· 25 January 2016 ·
[The satire in ‘Twelfth Night’ that almost nobody gets]
If music be the food of love, play on
—opening line, Twelfth Night, or What You Will
Compressed synopsis of Twelfth Night:
Shipwreck separates twins. Countess loves girl twin posing as boy, who loves lovelorn duke who loves countess. Countess’s drunken uncle’s foppish friend also loves countess. Countess’s maid, drunken uncle, and fool fool sanctimonious steward with forged love letter. Steward’s besotted behaviour concerns countess. Steward, immured, is mocked by fool’s mock minister. Girl twin posing as boy hints of love to lovelorn duke; duke continues crush on countess. Foppish friend fights girl twin posing as boy. Countess confuses confused boy twin for girl twin posing as boy. They marry. Girl twin posing as boy arrives with duke. Consternation, revelation, reunion. Duke, no longer lovelorn, now loves girl twin now not posing as boy. They will marry. Drunken uncle has married maid. Foppish friend and sanctimonious steward depart. Fool sings.
Over the last four hundred years, a lot of people have laughed a lot at Twelfth Night. Not to be immodest about it, it’s good and it’s funny. I’m glad they’ve enjoyed it.
But Twelfth Night isn’t only a romantic comedy about separated siblings and simpering servants, with bendable gender for added titillation.
Remember that back in my day women’s roles were played
by men, so Viola/Cesario was not Imogen Stubbs in a
false moustache, but a boy playing a girl playing a boy,
in love with another boy. No wonder the Puritans hated
the theatre. (Some things never change.)
Ever since its first publication in 1623’s First Folio, nearly everyone who has seen Twelfth Night has seen it as a sort of bootlegged DVD, with only a single audio track in the default language, and no bonus features. It’s entertaining to watch, but there’s not much depth to the experience.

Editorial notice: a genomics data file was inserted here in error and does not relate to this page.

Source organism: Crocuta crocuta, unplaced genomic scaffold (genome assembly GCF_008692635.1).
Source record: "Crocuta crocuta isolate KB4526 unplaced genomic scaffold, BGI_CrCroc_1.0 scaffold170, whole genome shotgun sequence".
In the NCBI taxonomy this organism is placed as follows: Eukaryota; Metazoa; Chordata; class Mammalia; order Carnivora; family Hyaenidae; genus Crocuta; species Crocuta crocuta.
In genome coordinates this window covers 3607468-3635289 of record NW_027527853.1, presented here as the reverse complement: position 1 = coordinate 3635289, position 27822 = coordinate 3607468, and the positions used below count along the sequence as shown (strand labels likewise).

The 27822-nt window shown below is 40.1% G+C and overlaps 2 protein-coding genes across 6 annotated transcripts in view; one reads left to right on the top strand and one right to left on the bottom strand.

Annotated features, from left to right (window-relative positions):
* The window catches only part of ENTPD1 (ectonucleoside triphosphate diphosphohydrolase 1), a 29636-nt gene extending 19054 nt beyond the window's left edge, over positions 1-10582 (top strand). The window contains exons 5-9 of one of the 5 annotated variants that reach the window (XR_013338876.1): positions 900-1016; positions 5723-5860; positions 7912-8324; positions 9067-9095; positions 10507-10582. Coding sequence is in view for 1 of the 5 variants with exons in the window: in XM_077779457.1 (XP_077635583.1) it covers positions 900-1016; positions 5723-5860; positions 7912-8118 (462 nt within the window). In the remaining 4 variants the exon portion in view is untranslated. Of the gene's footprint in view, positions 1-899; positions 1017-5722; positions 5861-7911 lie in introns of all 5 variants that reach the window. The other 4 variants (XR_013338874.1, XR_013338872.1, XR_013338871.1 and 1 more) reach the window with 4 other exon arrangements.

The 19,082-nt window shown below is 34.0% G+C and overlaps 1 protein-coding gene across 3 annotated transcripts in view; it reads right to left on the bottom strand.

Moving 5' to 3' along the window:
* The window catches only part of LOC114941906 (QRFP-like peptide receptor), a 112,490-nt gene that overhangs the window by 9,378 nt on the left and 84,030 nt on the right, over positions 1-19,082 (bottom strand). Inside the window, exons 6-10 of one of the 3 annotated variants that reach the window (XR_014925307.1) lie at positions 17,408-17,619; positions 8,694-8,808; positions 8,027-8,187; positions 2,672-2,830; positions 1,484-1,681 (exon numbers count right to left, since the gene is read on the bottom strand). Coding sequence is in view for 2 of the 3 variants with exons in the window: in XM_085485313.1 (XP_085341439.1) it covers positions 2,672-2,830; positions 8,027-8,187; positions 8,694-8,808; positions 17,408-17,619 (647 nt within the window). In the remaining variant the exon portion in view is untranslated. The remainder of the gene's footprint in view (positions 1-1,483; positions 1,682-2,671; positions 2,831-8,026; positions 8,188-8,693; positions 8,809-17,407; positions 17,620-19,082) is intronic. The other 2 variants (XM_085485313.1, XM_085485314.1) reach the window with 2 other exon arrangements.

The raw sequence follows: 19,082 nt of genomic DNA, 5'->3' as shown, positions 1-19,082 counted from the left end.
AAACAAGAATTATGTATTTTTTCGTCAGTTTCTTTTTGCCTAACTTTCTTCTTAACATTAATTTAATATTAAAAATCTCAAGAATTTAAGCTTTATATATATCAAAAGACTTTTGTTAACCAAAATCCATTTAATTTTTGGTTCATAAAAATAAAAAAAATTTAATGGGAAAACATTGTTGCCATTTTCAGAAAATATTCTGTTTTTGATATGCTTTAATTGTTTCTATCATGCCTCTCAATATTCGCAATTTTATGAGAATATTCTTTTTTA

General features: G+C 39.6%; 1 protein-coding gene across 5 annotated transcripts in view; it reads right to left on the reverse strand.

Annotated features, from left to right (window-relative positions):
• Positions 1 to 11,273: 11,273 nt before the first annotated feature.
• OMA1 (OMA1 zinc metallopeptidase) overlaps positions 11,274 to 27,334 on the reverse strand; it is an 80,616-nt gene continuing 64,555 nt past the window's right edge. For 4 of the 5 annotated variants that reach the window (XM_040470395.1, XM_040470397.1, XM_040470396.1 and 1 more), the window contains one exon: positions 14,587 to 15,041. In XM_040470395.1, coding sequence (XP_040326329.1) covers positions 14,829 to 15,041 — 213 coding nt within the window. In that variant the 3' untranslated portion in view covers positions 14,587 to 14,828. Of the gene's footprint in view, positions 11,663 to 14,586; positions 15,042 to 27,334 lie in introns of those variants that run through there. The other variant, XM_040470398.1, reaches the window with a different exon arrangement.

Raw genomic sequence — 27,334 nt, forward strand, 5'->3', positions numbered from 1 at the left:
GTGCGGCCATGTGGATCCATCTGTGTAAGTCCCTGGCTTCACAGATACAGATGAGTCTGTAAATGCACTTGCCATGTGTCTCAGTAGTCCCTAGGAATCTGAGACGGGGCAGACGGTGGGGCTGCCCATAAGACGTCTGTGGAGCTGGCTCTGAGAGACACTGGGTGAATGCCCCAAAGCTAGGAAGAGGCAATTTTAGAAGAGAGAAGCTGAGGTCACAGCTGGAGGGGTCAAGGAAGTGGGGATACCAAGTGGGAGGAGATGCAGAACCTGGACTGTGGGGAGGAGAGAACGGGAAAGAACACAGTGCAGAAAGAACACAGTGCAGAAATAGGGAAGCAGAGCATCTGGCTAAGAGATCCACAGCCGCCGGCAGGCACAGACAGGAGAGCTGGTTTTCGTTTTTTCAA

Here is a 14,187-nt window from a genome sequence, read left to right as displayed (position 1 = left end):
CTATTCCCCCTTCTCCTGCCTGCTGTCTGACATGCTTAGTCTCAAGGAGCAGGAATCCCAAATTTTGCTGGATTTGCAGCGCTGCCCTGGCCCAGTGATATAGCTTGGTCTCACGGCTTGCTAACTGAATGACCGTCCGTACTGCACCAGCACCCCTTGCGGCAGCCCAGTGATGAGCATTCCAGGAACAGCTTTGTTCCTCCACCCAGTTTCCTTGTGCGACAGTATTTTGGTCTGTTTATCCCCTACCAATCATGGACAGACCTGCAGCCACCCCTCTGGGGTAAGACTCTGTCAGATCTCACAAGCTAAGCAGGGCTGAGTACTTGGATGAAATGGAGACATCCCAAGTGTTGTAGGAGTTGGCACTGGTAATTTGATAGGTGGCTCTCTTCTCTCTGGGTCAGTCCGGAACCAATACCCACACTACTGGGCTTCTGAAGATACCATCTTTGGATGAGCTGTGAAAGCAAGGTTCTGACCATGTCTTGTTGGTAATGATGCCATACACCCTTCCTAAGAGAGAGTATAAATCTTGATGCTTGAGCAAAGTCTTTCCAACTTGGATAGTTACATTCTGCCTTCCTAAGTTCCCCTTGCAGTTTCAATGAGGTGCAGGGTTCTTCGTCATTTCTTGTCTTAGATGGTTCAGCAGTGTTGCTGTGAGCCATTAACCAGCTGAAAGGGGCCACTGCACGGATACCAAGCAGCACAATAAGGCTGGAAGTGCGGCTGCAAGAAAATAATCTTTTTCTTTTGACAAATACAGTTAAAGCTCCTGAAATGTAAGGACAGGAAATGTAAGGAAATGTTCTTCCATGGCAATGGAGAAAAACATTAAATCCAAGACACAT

What few people know, and fewer acknowledge, is that a commentary track exists for this play, an alternate set of subtitles, a historical metaphorical SRT file.
Anyone who knows what was going on at Elizabeth’s court back around the ’80s (that’s the 1580s), and who knows enough about me to approach Twelfth Night through my eyes, can comprehend an additional layer of caricature in the characters. If you understand the history and admit my authorship, it’s very easy to see and enjoy.
A similar example of dual-layered content can be seen in The Simpsons, the animated television series set in Springfield, Oregon. Children, who process only the show’s base level, see the antics of a cheeky boy named Bart getting into all sorts of hot water at school and at home. The cartoon works perfectly well that way. But their parents, at least the bright ones, with a more mature knowledge of what things are in heaven and earth, enjoy a multiplexed signal. The additional frequencies are stuffed full of cultural and topical zings and arrows, and close attention rewards the viewer with the brilliance of the writing. I adore The Simpsons. It’s so smart, so funny, and so fast.
It’s impossible to pick one clip that best makes my
point, and it’s even more impossible now that the
Evil Mouse Empire owns the Simpsons and takes
down the videos like they’re playing Whack-A-Bart.
Pyramus and Thisbe was here but now it’s gone.
Hamlet will have to do until it too disappears
and the rest is silenced.
I’m not going to make this too easy by typing a list with Twelfth Night’s characters in column A and their courtier counterparts in column B. If you don’t already know them it’s up to you to dis-cover them for yourself, now that you know what to look for. A few hints follow. Take heart, homework like this is a lot easier than it used to be.
Twelfth Night was not written for groundlings at the Globe, nor for modern moviegoers whose lives are lived cultural and temporal centuries from the people being parodied. My original, intended audience knew the court because it was the court. At performances in the halls and palaces, faces would redden when self-awareness dawned. I enjoyed those blushes, knowing I had hit my targets.
I was a courtier also, so it was easy to turn the likes of Hatton (sheep-biter indeed), that puppy Sidney, my termagant sister and her sodden husband, and even Bess herself, into the food of satire, to play on.
And if you as a viewer of Twelfth Night don’t understand that, or choose to close your eyes to it because it interferes with your incorrect conception of who and what Shake-Speare was, then you’re missing most of the fun.